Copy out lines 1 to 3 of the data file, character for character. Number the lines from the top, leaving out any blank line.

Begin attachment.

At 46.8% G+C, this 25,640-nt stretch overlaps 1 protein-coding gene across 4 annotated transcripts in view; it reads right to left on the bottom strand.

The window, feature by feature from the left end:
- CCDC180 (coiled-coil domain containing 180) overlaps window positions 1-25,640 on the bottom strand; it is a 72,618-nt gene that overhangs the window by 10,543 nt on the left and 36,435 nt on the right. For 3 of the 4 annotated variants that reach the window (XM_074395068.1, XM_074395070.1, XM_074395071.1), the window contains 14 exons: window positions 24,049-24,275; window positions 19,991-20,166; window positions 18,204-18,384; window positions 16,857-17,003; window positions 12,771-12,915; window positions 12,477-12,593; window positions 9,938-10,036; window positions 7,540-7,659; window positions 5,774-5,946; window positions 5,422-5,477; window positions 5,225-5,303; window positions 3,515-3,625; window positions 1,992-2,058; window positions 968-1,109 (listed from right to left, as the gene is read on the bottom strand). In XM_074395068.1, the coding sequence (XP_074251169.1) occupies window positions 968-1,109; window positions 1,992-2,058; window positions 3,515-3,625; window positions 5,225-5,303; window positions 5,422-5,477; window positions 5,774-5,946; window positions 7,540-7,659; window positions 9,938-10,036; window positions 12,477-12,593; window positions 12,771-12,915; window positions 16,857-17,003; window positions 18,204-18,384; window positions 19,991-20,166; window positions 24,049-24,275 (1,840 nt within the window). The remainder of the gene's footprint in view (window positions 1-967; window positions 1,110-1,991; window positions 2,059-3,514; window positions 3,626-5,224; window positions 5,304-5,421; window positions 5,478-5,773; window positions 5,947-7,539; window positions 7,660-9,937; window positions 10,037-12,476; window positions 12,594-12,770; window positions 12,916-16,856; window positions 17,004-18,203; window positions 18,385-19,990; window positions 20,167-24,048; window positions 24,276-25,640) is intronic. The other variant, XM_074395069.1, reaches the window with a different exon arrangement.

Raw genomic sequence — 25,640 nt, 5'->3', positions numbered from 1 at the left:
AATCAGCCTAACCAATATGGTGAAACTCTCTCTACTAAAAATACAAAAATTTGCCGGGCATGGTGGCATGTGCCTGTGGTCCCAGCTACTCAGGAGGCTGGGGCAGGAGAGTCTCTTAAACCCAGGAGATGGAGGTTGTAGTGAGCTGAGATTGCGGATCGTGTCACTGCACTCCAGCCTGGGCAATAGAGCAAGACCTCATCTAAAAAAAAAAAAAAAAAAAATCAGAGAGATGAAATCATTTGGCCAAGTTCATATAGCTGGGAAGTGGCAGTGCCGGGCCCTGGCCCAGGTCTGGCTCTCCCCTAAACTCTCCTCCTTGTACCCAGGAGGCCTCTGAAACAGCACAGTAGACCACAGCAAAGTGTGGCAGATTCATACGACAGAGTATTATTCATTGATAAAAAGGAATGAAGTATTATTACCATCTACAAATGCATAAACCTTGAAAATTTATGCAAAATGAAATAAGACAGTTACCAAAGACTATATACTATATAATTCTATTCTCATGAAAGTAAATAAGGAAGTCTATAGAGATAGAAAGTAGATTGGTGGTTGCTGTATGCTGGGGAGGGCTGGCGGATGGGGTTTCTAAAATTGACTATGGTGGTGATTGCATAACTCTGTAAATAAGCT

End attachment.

At 46.8% G+C, this 25,640-nt stretch overlaps 1 protein-coding gene across 4 annotated transcripts in view; it reads right to left on the bottom strand.

The window, feature by feature from the left end:
- CCDC180 (coiled-coil domain containing 180) overlaps window positions 1-25,640 on the bottom strand; it is a 72,618-nt gene that overhangs the window by 10,543 nt on the left and 36,435 nt on the right. For 3 of the 4 annotated variants that reach the window (XM_074395068.1, XM_074395070.1, XM_074395071.1), the window contains 14 exons: window positions 24,049-24,275; window positions 19,991-20,166; window positions 18,204-18,384; window positions 16,857-17,003; window positions 12,771-12,915; window positions 12,477-12,593; window positions 9,938-10,036; window positions 7,540-7,659; window positions 5,774-5,946; window positions 5,422-5,477; window positions 5,225-5,303; window positions 3,515-3,625; window positions 1,992-2,058; window positions 968-1,109 (listed from right to left, as the gene is read on the bottom strand). In XM_074395068.1, the coding sequence (XP_074251169.1) occupies window positions 968-1,109; window positions 1,992-2,058; window positions 3,515-3,625; window positions 5,225-5,303; window positions 5,422-5,477; window positions 5,774-5,946; window positions 7,540-7,659; window positions 9,938-10,036; window positions 12,477-12,593; window positions 12,771-12,915; window positions 16,857-17,003; window positions 18,204-18,384; window positions 19,991-20,166; window positions 24,049-24,275 (1,840 nt within the window). The remainder of the gene's footprint in view (window positions 1-967; window positions 1,110-1,991; window positions 2,059-3,514; window positions 3,626-5,224; window positions 5,304-5,421; window positions 5,478-5,773; window positions 5,947-7,539; window positions 7,660-9,937; window positions 10,037-12,476; window positions 12,594-12,770; window positions 12,916-16,856; window positions 17,004-18,203; window positions 18,385-19,990; window positions 20,167-24,048; window positions 24,276-25,640) is intronic. The other variant, XM_074395069.1, reaches the window with a different exon arrangement.